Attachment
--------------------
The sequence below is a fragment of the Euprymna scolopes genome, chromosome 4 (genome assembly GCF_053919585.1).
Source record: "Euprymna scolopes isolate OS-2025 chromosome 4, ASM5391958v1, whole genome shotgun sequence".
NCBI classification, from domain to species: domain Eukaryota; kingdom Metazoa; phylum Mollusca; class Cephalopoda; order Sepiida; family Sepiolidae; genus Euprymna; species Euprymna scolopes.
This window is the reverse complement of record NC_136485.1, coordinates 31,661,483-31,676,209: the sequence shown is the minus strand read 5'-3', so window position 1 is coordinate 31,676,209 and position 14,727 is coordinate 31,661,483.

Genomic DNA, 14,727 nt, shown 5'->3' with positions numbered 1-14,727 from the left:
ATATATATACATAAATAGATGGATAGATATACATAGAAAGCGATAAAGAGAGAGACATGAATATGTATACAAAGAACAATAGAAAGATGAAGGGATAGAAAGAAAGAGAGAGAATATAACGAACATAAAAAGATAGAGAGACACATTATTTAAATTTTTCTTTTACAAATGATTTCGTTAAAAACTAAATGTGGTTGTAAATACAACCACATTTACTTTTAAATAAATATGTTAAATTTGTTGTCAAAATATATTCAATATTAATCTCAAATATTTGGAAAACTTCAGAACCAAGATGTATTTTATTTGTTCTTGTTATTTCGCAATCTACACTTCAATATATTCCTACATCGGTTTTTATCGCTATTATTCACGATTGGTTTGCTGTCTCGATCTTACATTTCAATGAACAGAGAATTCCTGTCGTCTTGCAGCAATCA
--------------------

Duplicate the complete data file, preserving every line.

The sequence below is a fragment of the Euprymna scolopes genome, chromosome 4 (genome assembly GCF_053919585.1).
Source record: "Euprymna scolopes isolate OS-2025 chromosome 4, ASM5391958v1, whole genome shotgun sequence".
NCBI classification, from domain to species: domain Eukaryota; kingdom Metazoa; phylum Mollusca; class Cephalopoda; order Sepiida; family Sepiolidae; genus Euprymna; species Euprymna scolopes.
This window is the reverse complement of record NC_136485.1, coordinates 31,661,483-31,676,209: the sequence shown is the minus strand read 5'-3', so window position 1 is coordinate 31,676,209 and position 14,727 is coordinate 31,661,483.

Genomic DNA, 14,727 nt, shown 5'->3' with positions numbered 1-14,727 from the left:
ATATATATACATAAATAGATGGATAGATATACATAGAAAGCGATAAAGAGAGAGACATGAATATGTATACAAAGAACAATAGAAAGATGAAGGGATAGAAAGAAAGAGAGAGAATATAACGAACATAAAAAGATAGAGAGACACATTATTTAAATTTTTCTTTTACAAATGATTTCGTTAAAAACTAAATGTGGTTGTAAATACAACCACATTTACTTTTAAATAAATATGTTAAATTTGTTGTCAAAATATATTCAATATTAATCTCAAATATTTGGAAAACTTCAGAACCAAGATGTATTTTATTTGTTCTTGTTATTTCGCAATCTACACTTCAATATATTCCTACATCGGTTTTTATCGCTATTATTCACGATTGGTTTGCTGTCTCGATCTTACATTTCAATGAACAGAGAATTCCTGTCGTCTTGCAGCAATCA